International Justice

CJ354 Endicott College

Colombian Peace Deal: Truly Victim Centric?

Monday evening, September 26th Farc leader, Rodrigo Londono (aka. Timochenko) apologized to victims of the armed conflict in Colombia during the signing of the new peace deal. The history of the conflict in Colombia stems from the Cold War. The major players involved in signing the peace deal were the Farc (Revolutionary Armed Forces of Colombia) – the predominant rebel guerrilla group in the country – and the Colombian government. The group has existed since 1964 and represents the armed wing of the Communist party. Their primary technique in war has been guerrilla warfare in rural areas.

2012 initiated the start of public peace talks in Havana which have culminated in the peace deal established yesterday evening. U.S. Secretary of State John Kerry attended the very ceremonious occasion. All dignitaries in attendance were dressed in white to symbolize peace. A pen constructed from a bullet was used to further exemplify the aspirations for peace behind the deal. Timochenko assured Colombia and the world that his group would be hanging up their guns for good and even asked for forgiveness in his apology to the victims of his crimes. Serious questions remain about the practicality of a new peace in democracy without holding the perpetrators legally accountable.screen-shot-2016-09-27-at-2-19-32-pm

The deal prescribes political party status for the Farc meaning that the now former rebel group will take part in the 2018 legislative elections. In accordance with the deal, the group will be afforded a minimum of ten seats in the legislature for the first two Congressional sessions. There exists a faction within Colombia that remain distrustful of the Farc and are angry that members of the rebel force will be allowed to participate in Congress without first serving jail time for their crimes.


In an interview with BBC President Manuel Santos notes that the peace process has been centered around the needs of the eight million victims created by the 50 year war. The interviewer notes that two former Colombian presidents denounce the deal as “virtual amnesty”. Santos insists that impunity does not exist. He continues that the process has involved truth and reparations on an unprecedented scale to work to amend the wrongdoing. Santos describes the mentality of the negotiations on his part which insisted on “maximum justice that will allow us peace” (Santos, 2016). The next phase will be the most difficult in terms of reconstructing the culture, values, and social network of Colombia. Santos admits that the process will not be easy and may take many years; however, he appears optimistic for the countries future and proud of the restorative work his government has initiated.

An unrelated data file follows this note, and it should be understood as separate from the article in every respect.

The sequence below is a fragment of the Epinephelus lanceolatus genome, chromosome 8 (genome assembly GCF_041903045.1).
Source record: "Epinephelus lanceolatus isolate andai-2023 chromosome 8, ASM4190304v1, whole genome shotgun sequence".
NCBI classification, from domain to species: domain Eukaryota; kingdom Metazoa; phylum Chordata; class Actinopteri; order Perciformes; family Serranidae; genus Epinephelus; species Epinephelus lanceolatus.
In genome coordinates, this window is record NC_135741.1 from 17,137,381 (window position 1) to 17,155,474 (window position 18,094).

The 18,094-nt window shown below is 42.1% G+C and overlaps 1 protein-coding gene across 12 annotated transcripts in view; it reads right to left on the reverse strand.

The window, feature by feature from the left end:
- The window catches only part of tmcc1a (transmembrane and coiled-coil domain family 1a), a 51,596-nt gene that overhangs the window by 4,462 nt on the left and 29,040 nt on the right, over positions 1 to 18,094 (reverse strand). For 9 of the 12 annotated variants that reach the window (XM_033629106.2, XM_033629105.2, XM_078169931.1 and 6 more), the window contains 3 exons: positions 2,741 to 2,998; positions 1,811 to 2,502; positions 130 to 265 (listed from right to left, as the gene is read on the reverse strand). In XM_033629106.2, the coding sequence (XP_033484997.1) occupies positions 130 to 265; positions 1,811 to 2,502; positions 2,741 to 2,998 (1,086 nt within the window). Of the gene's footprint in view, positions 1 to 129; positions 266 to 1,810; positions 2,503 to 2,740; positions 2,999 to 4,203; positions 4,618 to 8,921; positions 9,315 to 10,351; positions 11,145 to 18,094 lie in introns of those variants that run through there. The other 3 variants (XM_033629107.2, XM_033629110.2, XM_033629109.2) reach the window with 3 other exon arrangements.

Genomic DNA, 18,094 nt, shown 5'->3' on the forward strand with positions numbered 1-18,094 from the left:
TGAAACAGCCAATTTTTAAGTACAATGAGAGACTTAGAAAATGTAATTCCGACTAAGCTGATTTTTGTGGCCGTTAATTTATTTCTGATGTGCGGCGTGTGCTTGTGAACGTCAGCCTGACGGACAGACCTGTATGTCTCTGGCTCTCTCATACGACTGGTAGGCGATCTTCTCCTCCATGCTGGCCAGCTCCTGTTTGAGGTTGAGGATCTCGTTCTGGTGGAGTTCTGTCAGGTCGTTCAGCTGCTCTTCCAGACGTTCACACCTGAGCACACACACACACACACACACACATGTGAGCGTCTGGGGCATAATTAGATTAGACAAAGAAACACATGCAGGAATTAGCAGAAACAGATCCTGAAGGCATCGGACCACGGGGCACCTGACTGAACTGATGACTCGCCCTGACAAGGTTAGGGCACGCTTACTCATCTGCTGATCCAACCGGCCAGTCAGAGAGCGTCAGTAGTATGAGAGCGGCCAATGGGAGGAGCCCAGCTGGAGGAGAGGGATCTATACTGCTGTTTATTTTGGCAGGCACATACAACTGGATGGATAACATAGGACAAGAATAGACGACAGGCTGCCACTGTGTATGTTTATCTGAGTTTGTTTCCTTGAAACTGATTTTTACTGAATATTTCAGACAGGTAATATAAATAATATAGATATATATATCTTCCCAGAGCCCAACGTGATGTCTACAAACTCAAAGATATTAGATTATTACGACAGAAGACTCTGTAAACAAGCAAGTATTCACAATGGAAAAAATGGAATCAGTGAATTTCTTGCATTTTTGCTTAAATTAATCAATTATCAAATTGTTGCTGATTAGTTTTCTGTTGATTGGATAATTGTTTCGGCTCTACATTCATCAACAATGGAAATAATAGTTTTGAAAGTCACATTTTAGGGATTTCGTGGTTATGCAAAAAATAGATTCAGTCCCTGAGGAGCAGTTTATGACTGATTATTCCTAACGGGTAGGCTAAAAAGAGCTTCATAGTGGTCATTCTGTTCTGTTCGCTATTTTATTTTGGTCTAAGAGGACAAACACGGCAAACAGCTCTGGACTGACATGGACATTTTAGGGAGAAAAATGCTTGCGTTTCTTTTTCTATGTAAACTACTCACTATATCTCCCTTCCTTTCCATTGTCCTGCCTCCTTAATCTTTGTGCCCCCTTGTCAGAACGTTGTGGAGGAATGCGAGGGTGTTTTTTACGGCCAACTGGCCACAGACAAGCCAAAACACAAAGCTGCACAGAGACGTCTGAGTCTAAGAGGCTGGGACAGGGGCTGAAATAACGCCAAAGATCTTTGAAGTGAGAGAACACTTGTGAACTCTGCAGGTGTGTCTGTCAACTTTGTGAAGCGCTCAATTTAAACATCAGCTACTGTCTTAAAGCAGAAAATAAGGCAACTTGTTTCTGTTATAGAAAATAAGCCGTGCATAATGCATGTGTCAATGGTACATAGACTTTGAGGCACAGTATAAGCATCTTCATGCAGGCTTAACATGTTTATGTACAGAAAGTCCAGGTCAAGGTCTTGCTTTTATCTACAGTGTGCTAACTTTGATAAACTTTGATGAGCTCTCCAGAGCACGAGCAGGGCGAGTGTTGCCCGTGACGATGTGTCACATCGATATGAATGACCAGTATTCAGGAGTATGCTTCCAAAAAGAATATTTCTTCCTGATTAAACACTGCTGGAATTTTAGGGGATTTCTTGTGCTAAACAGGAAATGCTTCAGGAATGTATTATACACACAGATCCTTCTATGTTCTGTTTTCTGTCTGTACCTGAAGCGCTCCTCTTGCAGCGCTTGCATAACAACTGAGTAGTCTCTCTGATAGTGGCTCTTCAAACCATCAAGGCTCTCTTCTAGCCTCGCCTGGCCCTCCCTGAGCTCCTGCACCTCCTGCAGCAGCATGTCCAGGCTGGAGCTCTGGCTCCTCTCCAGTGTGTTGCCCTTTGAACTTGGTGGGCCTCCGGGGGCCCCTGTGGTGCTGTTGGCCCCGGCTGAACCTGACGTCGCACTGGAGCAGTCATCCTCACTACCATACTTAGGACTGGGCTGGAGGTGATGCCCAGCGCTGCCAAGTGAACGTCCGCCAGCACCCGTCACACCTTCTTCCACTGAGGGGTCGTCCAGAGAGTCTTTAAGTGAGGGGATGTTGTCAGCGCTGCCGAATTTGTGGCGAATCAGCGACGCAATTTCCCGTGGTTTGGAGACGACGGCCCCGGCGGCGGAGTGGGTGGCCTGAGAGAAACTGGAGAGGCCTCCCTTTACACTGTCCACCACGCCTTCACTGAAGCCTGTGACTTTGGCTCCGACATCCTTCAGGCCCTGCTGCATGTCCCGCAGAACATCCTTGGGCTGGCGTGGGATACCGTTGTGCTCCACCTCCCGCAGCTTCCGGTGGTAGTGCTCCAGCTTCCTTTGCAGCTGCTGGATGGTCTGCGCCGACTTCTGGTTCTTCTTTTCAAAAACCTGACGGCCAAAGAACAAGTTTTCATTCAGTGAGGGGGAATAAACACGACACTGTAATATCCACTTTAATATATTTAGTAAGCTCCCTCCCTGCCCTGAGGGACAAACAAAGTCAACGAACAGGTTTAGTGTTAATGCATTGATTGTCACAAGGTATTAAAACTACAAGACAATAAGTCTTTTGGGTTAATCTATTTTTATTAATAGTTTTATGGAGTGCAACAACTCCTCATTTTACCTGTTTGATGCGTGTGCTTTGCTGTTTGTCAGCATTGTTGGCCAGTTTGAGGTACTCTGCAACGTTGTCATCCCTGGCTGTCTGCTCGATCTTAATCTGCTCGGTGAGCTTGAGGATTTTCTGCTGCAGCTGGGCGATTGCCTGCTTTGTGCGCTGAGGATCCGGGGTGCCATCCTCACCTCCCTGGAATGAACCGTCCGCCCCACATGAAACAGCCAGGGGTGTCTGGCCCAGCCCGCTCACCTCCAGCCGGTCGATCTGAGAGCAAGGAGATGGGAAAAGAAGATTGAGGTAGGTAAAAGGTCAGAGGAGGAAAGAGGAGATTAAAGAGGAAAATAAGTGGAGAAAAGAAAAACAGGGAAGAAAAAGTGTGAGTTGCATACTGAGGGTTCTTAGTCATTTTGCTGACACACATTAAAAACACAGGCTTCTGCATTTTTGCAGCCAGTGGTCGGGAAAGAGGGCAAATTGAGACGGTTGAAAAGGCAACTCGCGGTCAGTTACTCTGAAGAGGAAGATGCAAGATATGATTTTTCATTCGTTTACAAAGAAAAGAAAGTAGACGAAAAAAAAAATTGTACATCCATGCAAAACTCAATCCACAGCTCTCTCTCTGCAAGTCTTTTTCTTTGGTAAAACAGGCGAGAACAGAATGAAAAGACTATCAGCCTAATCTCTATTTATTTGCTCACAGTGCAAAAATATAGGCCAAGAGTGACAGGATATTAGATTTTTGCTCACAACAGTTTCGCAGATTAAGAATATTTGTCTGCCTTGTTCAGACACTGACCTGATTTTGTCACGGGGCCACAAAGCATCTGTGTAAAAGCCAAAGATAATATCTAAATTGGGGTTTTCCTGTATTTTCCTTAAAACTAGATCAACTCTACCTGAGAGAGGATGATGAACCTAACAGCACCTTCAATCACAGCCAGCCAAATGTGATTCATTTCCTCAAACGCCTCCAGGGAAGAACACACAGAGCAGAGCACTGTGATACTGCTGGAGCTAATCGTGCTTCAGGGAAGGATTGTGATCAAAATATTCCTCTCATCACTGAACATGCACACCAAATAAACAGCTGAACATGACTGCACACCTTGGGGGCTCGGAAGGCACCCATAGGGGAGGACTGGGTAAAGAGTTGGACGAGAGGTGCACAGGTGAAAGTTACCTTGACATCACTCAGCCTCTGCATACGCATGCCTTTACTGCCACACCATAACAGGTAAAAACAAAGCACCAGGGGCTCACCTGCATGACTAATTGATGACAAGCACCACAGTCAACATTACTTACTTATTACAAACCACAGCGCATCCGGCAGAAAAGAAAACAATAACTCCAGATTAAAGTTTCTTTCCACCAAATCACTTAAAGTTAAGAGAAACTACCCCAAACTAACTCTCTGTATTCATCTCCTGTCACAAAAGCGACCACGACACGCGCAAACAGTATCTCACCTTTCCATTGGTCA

2 responses to “Colombian Peace Deal: Truly Victim Centric?

  1. bethanyparisi September 28, 2016 at 11:43 am

    In the year 1964, began the civil war in Columbia. Considering this, I think that it is amazing that Columbia signed this peace treaty, to end this fifty years of civil war. Now, for the first time in a very long time, the whole western hemisphere is in a war-free time. It says that the treaty is about the victims and helping them, I just hope that they really do, do that. I like the that they have brought up a truth commission. This will definitely help the victims get peace and even help them come together. Overall, I think that this treaty will definitely do good for Columbia and its people.

  2. ellesnyder October 4, 2016 at 11:33 am

    While this peace deal represented a hopeful light at the end of the tunnel for Colombia and for President Juan Manuel Santos, the referendum failed. In a shocking turn around 50.2% voted to reject the agreement while 49.8% voted in favor of the agreement. Many voted against the peace deal because they felt that the agreement gave the offenders a cushy slap on the wrist with no real consequences. Many citizens were upset that those who confessed would face no traditional prison time. A further grievance of the “no camp” was that the government had promised to pay ex-FARC rebels a monthly stipend in order to support those wanting to get a business off the ground. Additionally, a number of voters simply did not trust the rebels to maintain the ceasefire. President Santos stated prior to the referendum that essentially there was no plan-B. Negotiations would have to be set back many years in order to reinvent the peace deal; still he felt confident the deal would prevail. Now, the parties must begin again. Fortunately, Santos stated that the ceasefire would remain in place. The FARC leader, Timochenko affirmed his commitment to holding the ceasefire for the time being.
    Former President Alvaro Uribe led the “no camp” and addressed further demands this group maintains before a peace deal can be reached. He requested involvement in the negotiations himself. He demands that those found guilty be banned from public service, that those found guilty within the FARC group serve punitive prison sentences, reparations be paid to victims families from the illegally obtained funds FARC accumulated. Finally Mr. Uribe insists that the Colombian constitution remain as is. Many were shocked and disappointed by the results.

    See: for videos and additional information

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